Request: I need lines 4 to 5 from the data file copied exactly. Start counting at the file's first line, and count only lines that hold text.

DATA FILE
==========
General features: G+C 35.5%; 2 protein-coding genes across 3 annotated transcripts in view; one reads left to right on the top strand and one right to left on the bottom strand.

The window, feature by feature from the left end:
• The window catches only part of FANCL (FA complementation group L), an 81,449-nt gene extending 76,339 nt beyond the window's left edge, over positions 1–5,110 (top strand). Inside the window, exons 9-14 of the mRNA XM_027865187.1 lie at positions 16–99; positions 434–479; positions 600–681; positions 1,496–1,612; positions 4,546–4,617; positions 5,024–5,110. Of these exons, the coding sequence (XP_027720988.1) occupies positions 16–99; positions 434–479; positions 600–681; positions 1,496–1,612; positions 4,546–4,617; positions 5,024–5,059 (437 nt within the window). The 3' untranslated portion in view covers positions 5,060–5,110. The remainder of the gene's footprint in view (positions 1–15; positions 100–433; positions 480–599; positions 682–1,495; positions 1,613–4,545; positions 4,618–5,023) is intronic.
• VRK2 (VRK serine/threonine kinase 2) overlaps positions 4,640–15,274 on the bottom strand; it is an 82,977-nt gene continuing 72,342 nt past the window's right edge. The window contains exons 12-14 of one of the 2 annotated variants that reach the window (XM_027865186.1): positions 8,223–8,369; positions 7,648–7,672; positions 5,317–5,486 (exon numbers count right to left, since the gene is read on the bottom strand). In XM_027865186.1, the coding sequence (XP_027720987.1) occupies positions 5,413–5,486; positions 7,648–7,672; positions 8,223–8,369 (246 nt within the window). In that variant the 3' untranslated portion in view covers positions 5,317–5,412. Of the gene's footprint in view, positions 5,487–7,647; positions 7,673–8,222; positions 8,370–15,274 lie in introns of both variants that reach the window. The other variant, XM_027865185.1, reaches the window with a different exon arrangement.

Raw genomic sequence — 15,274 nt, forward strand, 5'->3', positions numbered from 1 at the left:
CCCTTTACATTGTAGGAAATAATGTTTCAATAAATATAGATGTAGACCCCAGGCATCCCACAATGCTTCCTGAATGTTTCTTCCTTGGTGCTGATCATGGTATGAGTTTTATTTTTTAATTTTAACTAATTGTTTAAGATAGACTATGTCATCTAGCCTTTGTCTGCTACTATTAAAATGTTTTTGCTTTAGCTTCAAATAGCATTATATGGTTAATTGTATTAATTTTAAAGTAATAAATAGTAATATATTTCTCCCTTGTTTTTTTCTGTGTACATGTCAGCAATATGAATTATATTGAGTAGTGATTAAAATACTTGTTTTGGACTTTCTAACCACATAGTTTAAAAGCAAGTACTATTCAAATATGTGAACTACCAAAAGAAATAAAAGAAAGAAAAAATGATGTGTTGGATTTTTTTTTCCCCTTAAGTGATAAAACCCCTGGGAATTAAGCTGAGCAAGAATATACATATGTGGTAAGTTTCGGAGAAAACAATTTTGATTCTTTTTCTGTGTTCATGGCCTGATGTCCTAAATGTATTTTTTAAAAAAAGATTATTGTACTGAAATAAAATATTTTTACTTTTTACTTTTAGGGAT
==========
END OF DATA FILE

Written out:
• VRK2 (VRK serine/threonine kinase 2) overlaps positions 4,640–15,274 on the bottom strand; it is an 82,977-nt gene continuing 72,342 nt past the window's right edge. The window contains exons 12-14 of one of the 2 annotated variants that reach the window (XM_027865186.1): positions 8,223–8,369; positions 7,648–7,672; positions 5,317–5,486 (exon numbers count right to left, since the gene is read on the bottom strand). In XM_027865186.1, the coding sequence (XP_027720987.1) occupies positions 5,413–5,486; positions 7,648–7,672; positions 8,223–8,369 (246 nt within the window). In that variant the 3' untranslated portion in view covers positions 5,317–5,412. Of the gene's footprint in view, positions 5,487–7,647; positions 7,673–8,222; positions 8,370–15,274 lie in introns of both variants that reach the window. The other variant, XM_027865185.1, reaches the window with a different exon arrangement.

Raw genomic sequence — 15,274 nt, forward strand, 5'->3', positions numbered from 1 at the left: